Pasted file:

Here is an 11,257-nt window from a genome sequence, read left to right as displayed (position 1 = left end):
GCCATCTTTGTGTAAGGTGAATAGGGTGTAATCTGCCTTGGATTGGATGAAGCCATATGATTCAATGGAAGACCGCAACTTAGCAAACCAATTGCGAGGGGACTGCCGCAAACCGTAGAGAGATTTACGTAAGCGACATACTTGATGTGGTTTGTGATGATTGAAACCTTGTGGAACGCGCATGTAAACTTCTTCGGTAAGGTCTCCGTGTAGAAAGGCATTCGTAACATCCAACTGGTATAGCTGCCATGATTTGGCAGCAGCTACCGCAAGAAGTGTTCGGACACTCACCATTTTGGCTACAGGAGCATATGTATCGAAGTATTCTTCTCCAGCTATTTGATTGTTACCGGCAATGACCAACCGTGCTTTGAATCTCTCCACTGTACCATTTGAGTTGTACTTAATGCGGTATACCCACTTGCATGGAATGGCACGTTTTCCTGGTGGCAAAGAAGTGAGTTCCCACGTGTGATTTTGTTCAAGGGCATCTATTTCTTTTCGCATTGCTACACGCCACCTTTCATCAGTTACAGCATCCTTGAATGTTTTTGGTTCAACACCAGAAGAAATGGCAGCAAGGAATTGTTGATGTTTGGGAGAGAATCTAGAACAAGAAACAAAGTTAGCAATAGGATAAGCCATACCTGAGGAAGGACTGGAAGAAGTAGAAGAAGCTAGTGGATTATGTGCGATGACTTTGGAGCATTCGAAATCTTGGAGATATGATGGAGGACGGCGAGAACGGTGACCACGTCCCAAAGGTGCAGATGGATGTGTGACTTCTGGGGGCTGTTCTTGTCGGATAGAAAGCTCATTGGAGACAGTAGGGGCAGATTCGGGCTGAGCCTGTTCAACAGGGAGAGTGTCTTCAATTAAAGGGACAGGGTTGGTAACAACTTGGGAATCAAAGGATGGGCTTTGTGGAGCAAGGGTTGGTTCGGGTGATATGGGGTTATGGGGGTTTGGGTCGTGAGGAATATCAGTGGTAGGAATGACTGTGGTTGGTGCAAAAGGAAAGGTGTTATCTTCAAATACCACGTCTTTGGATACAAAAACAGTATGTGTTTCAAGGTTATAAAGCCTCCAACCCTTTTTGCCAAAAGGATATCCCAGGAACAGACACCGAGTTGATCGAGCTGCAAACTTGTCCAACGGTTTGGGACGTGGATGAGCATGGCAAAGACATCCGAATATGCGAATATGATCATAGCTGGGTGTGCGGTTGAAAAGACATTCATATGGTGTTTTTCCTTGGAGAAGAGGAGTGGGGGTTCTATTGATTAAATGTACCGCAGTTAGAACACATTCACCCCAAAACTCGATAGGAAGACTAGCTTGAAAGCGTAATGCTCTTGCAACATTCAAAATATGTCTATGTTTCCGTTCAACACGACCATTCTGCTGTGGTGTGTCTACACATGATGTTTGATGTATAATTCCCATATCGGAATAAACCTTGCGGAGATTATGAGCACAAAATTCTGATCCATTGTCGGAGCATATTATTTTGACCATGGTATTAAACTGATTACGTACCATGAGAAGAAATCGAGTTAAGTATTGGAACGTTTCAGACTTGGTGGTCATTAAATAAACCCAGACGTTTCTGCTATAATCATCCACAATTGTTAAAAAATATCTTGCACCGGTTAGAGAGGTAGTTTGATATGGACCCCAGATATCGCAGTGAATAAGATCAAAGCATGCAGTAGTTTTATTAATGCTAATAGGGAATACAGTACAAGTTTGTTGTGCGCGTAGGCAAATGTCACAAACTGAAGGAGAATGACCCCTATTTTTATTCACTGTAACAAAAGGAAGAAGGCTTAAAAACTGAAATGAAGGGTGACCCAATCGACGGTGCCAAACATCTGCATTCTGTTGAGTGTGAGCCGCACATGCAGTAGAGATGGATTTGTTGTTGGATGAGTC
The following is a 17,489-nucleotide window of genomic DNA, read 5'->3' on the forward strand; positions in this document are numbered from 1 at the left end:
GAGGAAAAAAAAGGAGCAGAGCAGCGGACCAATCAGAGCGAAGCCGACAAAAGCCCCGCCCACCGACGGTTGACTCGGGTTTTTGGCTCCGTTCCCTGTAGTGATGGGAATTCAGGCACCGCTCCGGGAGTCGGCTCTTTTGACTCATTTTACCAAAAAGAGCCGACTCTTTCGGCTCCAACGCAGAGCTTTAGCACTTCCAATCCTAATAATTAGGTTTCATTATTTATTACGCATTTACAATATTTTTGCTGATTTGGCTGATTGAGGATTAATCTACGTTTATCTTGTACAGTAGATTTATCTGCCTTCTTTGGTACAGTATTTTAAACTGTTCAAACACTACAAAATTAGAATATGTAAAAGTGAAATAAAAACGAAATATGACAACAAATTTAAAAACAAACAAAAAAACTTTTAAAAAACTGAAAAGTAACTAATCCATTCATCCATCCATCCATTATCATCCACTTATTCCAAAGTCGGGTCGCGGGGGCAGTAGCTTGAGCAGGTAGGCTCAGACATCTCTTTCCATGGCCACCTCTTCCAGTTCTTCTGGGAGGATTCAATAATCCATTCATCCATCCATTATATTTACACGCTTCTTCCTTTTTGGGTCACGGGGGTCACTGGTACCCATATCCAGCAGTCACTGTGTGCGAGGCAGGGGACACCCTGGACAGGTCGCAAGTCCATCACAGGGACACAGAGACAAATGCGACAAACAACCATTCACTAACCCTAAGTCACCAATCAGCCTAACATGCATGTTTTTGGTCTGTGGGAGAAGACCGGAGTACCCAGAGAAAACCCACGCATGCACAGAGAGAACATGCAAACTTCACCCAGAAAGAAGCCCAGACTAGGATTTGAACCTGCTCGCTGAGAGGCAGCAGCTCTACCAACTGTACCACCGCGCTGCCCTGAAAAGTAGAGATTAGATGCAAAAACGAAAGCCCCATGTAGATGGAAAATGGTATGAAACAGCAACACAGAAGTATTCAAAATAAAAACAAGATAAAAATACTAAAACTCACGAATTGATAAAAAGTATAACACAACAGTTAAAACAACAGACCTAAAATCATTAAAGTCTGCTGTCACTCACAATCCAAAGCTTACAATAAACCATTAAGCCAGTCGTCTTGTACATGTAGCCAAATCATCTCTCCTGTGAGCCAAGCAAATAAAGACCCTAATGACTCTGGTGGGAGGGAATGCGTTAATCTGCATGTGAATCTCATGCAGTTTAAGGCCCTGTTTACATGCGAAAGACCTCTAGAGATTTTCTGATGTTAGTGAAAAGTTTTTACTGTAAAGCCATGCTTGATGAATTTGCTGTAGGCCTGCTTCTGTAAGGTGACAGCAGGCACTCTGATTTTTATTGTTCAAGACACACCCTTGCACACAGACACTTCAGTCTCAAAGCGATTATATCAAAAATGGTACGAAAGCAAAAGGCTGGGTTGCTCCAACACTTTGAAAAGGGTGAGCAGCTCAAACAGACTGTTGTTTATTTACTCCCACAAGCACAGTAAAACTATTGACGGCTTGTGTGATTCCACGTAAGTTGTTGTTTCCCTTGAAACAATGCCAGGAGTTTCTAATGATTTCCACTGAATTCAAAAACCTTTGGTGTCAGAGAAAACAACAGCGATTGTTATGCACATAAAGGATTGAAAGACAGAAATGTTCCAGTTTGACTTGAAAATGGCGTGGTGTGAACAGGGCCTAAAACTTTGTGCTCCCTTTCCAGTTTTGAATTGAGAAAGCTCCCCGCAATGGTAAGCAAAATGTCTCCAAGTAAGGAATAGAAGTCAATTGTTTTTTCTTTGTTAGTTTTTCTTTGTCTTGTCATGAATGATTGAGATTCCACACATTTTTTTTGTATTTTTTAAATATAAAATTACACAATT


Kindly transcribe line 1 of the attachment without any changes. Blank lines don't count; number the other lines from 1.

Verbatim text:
Here is an 11,257-nt window from a genome sequence, read left to right as displayed (position 1 = left end):